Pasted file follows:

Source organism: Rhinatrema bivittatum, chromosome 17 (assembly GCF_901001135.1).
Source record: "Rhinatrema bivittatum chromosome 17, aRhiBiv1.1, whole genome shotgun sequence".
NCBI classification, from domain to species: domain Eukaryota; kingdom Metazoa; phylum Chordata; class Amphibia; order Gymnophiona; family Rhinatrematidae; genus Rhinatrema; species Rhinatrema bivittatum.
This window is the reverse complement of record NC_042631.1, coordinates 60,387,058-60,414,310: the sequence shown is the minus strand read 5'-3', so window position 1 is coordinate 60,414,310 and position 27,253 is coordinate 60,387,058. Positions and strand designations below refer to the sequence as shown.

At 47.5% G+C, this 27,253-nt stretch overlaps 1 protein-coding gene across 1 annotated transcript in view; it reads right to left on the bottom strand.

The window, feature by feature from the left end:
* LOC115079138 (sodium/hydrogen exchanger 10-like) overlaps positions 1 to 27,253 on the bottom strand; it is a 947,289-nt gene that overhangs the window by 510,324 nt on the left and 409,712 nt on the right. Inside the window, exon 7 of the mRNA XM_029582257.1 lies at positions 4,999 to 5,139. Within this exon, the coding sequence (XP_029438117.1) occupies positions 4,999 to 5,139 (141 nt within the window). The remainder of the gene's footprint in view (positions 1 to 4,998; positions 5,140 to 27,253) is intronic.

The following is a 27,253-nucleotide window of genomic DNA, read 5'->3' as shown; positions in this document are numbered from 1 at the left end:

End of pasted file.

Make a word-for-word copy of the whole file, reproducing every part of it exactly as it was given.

Source organism: Rhinatrema bivittatum, chromosome 17 (assembly GCF_901001135.1).
Source record: "Rhinatrema bivittatum chromosome 17, aRhiBiv1.1, whole genome shotgun sequence".
NCBI classification, from domain to species: domain Eukaryota; kingdom Metazoa; phylum Chordata; class Amphibia; order Gymnophiona; family Rhinatrematidae; genus Rhinatrema; species Rhinatrema bivittatum.
This window is the reverse complement of record NC_042631.1, coordinates 60,387,058-60,414,310: the sequence shown is the minus strand read 5'-3', so window position 1 is coordinate 60,414,310 and position 27,253 is coordinate 60,387,058. Positions and strand designations below refer to the sequence as shown.

At 47.5% G+C, this 27,253-nt stretch overlaps 1 protein-coding gene across 1 annotated transcript in view; it reads right to left on the bottom strand.

The window, feature by feature from the left end:
* LOC115079138 (sodium/hydrogen exchanger 10-like) overlaps positions 1 to 27,253 on the bottom strand; it is a 947,289-nt gene that overhangs the window by 510,324 nt on the left and 409,712 nt on the right. Inside the window, exon 7 of the mRNA XM_029582257.1 lies at positions 4,999 to 5,139. Within this exon, the coding sequence (XP_029438117.1) occupies positions 4,999 to 5,139 (141 nt within the window). The remainder of the gene's footprint in view (positions 1 to 4,998; positions 5,140 to 27,253) is intronic.

The following is a 27,253-nucleotide window of genomic DNA, read 5'->3' as shown; positions in this document are numbered from 1 at the left end: